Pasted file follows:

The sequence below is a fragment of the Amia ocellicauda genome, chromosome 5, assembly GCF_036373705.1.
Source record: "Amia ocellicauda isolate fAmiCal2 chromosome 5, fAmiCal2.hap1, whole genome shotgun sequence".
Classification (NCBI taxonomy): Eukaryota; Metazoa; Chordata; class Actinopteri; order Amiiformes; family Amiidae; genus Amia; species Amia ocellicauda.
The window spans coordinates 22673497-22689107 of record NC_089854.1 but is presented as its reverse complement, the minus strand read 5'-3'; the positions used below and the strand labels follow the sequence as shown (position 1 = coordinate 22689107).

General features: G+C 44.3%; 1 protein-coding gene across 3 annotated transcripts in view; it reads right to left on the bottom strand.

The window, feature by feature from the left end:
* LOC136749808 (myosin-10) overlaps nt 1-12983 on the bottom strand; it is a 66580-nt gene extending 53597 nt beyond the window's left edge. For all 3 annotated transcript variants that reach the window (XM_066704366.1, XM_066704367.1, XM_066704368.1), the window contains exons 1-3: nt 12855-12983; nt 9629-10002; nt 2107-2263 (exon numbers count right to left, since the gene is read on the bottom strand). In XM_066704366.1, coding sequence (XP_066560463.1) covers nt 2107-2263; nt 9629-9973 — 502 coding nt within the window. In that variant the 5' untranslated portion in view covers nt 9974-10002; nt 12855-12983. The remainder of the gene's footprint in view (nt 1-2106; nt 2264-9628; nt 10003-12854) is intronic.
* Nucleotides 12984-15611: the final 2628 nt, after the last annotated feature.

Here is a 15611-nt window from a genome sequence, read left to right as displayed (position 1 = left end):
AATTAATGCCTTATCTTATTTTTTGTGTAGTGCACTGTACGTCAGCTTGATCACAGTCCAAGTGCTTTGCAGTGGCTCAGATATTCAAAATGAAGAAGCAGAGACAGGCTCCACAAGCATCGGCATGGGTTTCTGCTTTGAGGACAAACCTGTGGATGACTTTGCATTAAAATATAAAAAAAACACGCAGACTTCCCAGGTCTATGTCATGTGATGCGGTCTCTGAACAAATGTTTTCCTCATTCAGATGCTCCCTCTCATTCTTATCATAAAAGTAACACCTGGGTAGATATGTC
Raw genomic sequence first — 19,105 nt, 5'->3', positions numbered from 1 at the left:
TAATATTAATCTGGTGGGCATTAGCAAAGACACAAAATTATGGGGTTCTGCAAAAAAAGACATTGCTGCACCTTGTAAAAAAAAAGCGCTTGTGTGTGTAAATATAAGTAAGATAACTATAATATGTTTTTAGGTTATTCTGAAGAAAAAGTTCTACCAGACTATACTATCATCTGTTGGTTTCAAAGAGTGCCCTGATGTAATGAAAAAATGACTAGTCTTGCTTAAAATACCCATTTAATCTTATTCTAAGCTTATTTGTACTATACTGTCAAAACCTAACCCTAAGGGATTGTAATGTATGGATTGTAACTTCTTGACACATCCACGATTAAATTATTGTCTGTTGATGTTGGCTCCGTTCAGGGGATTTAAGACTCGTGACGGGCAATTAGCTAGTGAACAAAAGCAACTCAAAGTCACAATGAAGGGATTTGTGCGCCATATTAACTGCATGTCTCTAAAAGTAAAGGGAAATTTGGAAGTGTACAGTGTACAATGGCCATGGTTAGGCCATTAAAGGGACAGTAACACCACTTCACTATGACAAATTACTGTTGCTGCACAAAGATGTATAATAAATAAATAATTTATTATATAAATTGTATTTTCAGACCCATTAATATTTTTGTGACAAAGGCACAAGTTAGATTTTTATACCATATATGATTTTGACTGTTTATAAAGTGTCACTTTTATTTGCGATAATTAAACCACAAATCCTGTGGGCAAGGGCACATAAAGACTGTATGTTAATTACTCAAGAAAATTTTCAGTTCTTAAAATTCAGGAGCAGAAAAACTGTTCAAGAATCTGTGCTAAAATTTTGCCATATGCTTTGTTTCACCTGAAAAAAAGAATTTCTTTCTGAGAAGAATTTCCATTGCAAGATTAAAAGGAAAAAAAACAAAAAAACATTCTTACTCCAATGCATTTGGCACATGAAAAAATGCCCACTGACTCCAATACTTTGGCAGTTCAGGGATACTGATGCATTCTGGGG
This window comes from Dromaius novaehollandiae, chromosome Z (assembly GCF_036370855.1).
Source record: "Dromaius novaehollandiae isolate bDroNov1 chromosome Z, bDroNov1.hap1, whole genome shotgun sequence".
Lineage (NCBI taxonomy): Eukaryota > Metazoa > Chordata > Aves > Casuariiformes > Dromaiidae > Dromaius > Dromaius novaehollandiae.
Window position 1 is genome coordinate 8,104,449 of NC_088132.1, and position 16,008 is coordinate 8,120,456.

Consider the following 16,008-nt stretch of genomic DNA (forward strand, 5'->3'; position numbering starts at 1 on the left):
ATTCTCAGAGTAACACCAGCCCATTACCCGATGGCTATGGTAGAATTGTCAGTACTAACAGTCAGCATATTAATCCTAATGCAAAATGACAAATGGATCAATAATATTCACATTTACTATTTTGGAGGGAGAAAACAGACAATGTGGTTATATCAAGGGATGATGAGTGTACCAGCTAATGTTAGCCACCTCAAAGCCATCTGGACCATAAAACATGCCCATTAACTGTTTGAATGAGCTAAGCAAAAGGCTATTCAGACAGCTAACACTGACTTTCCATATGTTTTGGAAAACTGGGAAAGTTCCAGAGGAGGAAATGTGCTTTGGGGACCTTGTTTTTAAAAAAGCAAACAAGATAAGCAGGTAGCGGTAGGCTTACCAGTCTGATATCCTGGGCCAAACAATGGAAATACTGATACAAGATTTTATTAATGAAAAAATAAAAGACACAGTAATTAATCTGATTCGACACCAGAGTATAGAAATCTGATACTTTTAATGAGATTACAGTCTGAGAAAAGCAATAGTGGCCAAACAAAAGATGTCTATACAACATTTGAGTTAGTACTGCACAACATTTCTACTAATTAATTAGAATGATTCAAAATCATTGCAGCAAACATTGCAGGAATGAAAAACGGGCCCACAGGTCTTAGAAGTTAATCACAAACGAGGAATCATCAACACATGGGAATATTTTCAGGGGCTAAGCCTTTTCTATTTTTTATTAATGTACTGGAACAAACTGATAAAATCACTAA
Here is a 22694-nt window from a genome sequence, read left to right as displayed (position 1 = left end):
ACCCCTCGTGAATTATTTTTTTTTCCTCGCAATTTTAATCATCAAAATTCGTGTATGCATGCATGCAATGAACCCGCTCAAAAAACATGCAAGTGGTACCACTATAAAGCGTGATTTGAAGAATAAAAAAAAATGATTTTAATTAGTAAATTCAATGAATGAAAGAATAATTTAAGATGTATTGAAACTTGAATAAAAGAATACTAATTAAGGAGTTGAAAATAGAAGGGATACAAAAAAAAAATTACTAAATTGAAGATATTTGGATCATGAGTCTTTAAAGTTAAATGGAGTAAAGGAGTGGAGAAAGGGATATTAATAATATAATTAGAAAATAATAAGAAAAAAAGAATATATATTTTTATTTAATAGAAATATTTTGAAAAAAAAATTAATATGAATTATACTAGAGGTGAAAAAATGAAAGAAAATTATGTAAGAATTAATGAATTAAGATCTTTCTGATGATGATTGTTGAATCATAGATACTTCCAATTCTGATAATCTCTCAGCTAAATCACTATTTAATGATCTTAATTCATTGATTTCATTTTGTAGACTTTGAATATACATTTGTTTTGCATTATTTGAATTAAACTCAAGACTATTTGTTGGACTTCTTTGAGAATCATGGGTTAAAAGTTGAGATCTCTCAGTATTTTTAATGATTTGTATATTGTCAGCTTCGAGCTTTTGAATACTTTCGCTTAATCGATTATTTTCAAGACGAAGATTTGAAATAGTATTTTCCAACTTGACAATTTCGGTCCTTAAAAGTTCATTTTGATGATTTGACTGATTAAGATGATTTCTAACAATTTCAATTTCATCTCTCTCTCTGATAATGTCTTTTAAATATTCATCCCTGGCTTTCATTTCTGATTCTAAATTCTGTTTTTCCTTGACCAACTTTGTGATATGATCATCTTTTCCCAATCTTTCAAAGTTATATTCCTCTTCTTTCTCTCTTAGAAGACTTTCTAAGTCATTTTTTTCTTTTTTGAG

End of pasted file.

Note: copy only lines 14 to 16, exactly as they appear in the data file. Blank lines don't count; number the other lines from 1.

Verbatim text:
Source record: "Dromaius novaehollandiae isolate bDroNov1 chromosome Z, bDroNov1.hap1, whole genome shotgun sequence".
Lineage (NCBI taxonomy): Eukaryota > Metazoa > Chordata > Aves > Casuariiformes > Dromaiidae > Dromaius > Dromaius novaehollandiae.
Window position 1 is genome coordinate 8,104,449 of NC_088132.1, and position 16,008 is coordinate 8,120,456.